Stoltze’s bill will go nowhere - Gov. Bill Walker has said he does not favor moving the capitol, and Stoltze’s proposal will be opposed from every Juneau legislator and (we suspect) many others tired of Anchorage being the tail that wags Alaska’s dog.

Bills like Stoltze’s have come and gone with past legislatures. In January 1999, Rep. Vic Kohring of Wasilla prefiled a bill similar to Stoltze’s plan. “I just thought I’d file the bill and see if we can get some dialogue going,” he said at the time. “Whether we get it through is, like in the past, somewhat questionable.”

Kim Elton, who would become a senator from Juneau at the start of that Legislative session, said bills like Kohring’s take so much effort to fight that they divert attention from worthy efforts. “The frustrating thing about these is you spend an awful lot of time and energy on something like this,” Elton said at the time.

What was true then is still true.

Capital, and capitol, move bills are wasteful. They divert attention from worthy legislation and gum up the Legislature’s workings simply so Anchorage-area legislators like Stoltze can preen before their constituents.

There is too much to be done this session. The Legislature must examine marijuana regulations. It must examine schools and public safety. It must manage the state budget.

Starting on the third Tuesday of the month, it will have 90 days to do all of this. It has no time to waste.


Jan. 10, 2015

Fairbanks Daily News-Miner: Legislature should stay in Juneau

Here we go again with the latest installment of Capitol Creep.

Sen.-elect. Bill Stoltze, who represented Chugiak for many years in the state House, has proposed moving the annual session of the Alaska Legislature to Anchorage.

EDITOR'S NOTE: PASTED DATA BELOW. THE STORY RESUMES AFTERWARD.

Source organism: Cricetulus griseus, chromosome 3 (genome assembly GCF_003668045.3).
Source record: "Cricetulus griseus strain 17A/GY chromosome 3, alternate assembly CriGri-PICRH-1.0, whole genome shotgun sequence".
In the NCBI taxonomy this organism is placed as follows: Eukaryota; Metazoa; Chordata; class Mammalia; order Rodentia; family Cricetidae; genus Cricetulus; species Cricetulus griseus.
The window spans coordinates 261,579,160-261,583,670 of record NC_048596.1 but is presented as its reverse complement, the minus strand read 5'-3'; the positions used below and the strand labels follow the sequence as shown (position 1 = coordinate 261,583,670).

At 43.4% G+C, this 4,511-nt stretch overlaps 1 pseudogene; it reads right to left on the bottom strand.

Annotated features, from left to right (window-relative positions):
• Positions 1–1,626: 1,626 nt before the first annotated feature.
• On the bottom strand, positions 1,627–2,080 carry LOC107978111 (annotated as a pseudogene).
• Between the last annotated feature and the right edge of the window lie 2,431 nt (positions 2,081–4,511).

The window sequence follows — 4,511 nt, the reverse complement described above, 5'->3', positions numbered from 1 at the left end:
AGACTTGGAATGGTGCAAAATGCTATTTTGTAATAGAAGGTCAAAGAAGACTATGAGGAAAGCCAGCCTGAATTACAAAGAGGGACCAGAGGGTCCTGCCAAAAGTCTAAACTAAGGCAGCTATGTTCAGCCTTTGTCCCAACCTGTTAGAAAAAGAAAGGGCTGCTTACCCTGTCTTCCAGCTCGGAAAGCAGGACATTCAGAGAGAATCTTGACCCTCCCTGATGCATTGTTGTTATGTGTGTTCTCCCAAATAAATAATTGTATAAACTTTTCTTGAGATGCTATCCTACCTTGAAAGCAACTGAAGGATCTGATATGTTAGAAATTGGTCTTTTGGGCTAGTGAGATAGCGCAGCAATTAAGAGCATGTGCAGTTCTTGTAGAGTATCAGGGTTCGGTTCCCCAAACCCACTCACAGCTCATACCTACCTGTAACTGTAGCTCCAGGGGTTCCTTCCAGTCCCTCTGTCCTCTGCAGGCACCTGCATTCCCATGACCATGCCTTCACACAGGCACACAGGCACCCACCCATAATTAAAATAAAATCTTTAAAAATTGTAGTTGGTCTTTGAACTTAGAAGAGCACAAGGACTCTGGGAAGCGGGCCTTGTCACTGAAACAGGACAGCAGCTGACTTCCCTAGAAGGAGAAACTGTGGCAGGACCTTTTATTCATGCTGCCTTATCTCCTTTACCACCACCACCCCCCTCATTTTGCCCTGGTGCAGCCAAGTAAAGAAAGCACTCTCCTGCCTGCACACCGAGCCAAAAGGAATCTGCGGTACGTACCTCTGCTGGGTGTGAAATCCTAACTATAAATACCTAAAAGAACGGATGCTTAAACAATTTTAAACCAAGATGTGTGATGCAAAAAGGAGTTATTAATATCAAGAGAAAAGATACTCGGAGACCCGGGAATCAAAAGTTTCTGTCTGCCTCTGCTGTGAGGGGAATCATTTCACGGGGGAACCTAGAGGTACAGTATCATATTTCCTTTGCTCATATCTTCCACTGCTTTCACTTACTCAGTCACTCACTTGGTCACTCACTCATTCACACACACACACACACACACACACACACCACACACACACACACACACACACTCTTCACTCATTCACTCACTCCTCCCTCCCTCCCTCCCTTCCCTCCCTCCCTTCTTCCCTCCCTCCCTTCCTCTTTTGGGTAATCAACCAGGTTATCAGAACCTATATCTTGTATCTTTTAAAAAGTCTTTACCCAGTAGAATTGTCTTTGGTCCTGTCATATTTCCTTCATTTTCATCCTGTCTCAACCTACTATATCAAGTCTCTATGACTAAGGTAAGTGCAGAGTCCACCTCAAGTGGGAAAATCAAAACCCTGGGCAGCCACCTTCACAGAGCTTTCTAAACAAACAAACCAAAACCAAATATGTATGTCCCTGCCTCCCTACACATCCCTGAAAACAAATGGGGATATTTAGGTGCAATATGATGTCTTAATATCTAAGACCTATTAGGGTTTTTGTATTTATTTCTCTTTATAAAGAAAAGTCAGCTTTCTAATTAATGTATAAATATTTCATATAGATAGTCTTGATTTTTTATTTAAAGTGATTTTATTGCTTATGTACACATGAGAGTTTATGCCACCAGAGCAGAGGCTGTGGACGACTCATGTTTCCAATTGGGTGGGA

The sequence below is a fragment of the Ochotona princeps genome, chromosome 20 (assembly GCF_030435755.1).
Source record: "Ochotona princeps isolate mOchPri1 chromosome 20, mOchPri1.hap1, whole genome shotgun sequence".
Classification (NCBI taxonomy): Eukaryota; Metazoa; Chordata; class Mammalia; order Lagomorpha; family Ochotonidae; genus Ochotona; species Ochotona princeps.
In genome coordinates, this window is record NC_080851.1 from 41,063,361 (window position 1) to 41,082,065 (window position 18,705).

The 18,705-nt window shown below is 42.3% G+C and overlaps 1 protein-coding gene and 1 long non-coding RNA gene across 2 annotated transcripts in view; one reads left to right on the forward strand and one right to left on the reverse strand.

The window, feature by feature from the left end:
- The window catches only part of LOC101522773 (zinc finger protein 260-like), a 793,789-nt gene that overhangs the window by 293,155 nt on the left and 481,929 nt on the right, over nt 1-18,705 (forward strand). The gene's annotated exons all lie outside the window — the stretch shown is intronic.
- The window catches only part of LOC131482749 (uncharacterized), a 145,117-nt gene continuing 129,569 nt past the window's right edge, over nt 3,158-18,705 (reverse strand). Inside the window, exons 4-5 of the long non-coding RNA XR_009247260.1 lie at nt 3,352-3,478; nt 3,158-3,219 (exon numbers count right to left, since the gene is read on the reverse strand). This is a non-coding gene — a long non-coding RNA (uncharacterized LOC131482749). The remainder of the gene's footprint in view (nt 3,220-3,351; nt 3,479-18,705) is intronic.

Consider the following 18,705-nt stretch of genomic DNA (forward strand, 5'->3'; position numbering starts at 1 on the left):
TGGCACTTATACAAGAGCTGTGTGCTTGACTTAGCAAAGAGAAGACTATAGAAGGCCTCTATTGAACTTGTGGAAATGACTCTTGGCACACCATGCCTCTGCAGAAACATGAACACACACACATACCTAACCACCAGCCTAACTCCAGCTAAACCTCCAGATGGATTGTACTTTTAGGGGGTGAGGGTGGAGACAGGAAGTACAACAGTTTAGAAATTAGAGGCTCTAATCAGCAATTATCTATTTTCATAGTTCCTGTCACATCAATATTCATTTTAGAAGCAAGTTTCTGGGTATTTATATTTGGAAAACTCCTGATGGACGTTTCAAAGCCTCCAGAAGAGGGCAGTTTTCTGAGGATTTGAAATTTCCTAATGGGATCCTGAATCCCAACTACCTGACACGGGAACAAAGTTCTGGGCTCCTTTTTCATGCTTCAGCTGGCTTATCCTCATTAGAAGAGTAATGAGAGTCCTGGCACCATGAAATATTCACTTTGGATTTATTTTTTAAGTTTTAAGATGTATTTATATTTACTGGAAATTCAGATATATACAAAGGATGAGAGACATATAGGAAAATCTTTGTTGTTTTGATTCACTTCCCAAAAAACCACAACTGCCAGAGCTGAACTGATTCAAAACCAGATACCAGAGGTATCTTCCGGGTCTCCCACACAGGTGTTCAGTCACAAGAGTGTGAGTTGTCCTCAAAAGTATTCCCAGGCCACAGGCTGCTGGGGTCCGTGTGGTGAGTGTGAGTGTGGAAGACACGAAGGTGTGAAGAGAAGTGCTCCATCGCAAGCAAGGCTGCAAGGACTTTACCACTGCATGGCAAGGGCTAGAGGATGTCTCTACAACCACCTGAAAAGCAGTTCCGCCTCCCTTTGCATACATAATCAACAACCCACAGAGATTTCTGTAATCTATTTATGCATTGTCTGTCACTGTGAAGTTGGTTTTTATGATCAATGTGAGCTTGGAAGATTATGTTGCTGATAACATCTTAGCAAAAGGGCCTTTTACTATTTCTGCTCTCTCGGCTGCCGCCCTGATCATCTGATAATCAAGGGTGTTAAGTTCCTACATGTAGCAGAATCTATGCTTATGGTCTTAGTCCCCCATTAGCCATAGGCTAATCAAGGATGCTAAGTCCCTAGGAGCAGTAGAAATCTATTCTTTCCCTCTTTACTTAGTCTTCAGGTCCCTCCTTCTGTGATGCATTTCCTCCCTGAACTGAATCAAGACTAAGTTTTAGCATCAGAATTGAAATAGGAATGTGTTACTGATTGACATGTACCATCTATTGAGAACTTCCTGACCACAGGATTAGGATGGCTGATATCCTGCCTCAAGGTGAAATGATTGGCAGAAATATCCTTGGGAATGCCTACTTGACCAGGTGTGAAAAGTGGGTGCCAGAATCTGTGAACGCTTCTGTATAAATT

When will this nonsense end?

Gov. Bill Walker has tried to end it quickly by taking the smart step of sending word, not long after Mr. Stoltze said this week he intends to introduce a bill to move the Legislature, that he supports keeping things as they are - in Juneau.

“While I typically do not commit on how I would deal with any particular legislation before it is on my desk, I do not favor moving the capital from Juneau,” the governor said in an email to the Juneau Empire.

Discussion about moving the capital - the only state capital accessible solely by air or ferry - has pockmarked Alaska’s history. Numerous proposals have been put forward. Of those that have been put to a public vote, all have failed. The most recent effort came in 2002 and failed by a 2-to-1 ratio statewide, with Juneau spending more than $2 million to defeat the measure.

One of the arguments put forward by proponents of moving the entire capital or even just the Legislature is doing so would increase access for Alaskans. If this is such a concern, however, why have lawmakers been so content with the shorter, 90-day legislative session rather than the 120-day session allowed by the Constitution and which was the norm before passage of a voter initiative in 2006?

So much for wanting more access for The People.

Today’s technology does provide for citizen access to our distant Legislature, even though the number of days they work is fewer. And the state’s system of Legislative Information Offices helps connect Alaskans with their lawmakers.

Proponents of moving the Legislature probably will argue they have no larger goal of moving the capital. Perhaps that is so.

But what about those who will come to power after them? Once this first step of Capital Creep is taken, others will someday push anew for that next step - moving the entire capital to Southcentral, where much of the state’s power already resides.

Moving the capital would ravage the economy of Juneau, where state government is the largest employer.

When will the covetous leaders from Southcentral Alaska cease this effort? Probably never.

Alaska has larger issues to concern itself with now than this.

Discussion about moving the Legislature or the capital might not seem to be something of concern to residents of Interior Alaska, but Fairbanks can ill afford a further consolidation of state power in Anchorage. Juneau always will need all the friends it can get on this issue, and it should be able to count on Fairbanks for support.